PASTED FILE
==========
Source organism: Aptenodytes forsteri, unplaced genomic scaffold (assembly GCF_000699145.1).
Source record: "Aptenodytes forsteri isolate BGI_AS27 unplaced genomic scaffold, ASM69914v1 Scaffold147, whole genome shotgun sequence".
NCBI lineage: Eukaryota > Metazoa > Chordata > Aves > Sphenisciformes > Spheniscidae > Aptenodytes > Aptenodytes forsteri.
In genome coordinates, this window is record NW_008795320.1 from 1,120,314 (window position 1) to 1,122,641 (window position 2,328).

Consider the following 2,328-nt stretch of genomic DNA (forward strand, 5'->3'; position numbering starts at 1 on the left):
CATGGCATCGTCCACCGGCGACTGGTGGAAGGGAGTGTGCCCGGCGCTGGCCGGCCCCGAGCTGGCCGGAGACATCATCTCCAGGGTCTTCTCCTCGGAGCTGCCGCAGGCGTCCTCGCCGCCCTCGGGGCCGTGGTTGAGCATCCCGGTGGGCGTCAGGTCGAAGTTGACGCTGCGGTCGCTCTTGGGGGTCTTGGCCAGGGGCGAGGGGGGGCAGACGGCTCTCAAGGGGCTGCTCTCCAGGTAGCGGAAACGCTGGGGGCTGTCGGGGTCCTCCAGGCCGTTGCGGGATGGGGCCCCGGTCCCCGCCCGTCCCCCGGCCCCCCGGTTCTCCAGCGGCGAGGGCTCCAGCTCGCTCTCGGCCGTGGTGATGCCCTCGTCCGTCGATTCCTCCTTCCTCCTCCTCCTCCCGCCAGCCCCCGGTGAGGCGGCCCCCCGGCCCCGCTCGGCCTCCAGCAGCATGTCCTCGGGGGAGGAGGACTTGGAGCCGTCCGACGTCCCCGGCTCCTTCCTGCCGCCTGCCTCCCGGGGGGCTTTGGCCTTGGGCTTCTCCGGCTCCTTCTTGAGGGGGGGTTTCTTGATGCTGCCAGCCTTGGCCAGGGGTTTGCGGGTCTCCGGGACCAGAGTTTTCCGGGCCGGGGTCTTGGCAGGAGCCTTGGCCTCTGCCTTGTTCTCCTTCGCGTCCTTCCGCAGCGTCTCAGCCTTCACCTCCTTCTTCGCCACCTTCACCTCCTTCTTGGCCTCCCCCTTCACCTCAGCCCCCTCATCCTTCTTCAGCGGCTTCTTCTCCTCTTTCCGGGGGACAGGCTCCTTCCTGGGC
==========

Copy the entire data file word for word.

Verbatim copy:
Source organism: Aptenodytes forsteri, unplaced genomic scaffold (assembly GCF_000699145.1).
Source record: "Aptenodytes forsteri isolate BGI_AS27 unplaced genomic scaffold, ASM69914v1 Scaffold147, whole genome shotgun sequence".
NCBI lineage: Eukaryota > Metazoa > Chordata > Aves > Sphenisciformes > Spheniscidae > Aptenodytes > Aptenodytes forsteri.
In genome coordinates, this window is record NW_008795320.1 from 1,120,314 (window position 1) to 1,122,641 (window position 2,328).

Consider the following 2,328-nt stretch of genomic DNA (forward strand, 5'->3'; position numbering starts at 1 on the left):
CATGGCATCGTCCACCGGCGACTGGTGGAAGGGAGTGTGCCCGGCGCTGGCCGGCCCCGAGCTGGCCGGAGACATCATCTCCAGGGTCTTCTCCTCGGAGCTGCCGCAGGCGTCCTCGCCGCCCTCGGGGCCGTGGTTGAGCATCCCGGTGGGCGTCAGGTCGAAGTTGACGCTGCGGTCGCTCTTGGGGGTCTTGGCCAGGGGCGAGGGGGGGCAGACGGCTCTCAAGGGGCTGCTCTCCAGGTAGCGGAAACGCTGGGGGCTGTCGGGGTCCTCCAGGCCGTTGCGGGATGGGGCCCCGGTCCCCGCCCGTCCCCCGGCCCCCCGGTTCTCCAGCGGCGAGGGCTCCAGCTCGCTCTCGGCCGTGGTGATGCCCTCGTCCGTCGATTCCTCCTTCCTCCTCCTCCTCCCGCCAGCCCCCGGTGAGGCGGCCCCCCGGCCCCGCTCGGCCTCCAGCAGCATGTCCTCGGGGGAGGAGGACTTGGAGCCGTCCGACGTCCCCGGCTCCTTCCTGCCGCCTGCCTCCCGGGGGGCTTTGGCCTTGGGCTTCTCCGGCTCCTTCTTGAGGGGGGGTTTCTTGATGCTGCCAGCCTTGGCCAGGGGTTTGCGGGTCTCCGGGACCAGAGTTTTCCGGGCCGGGGTCTTGGCAGGAGCCTTGGCCTCTGCCTTGTTCTCCTTCGCGTCCTTCCGCAGCGTCTCAGCCTTCACCTCCTTCTTCGCCACCTTCACCTCCTTCTTGGCCTCCCCCTTCACCTCAGCCCCCTCATCCTTCTTCAGCGGCTTCTTCTCCTCTTTCCGGGGGACAGGCTCCTTCCTGGGC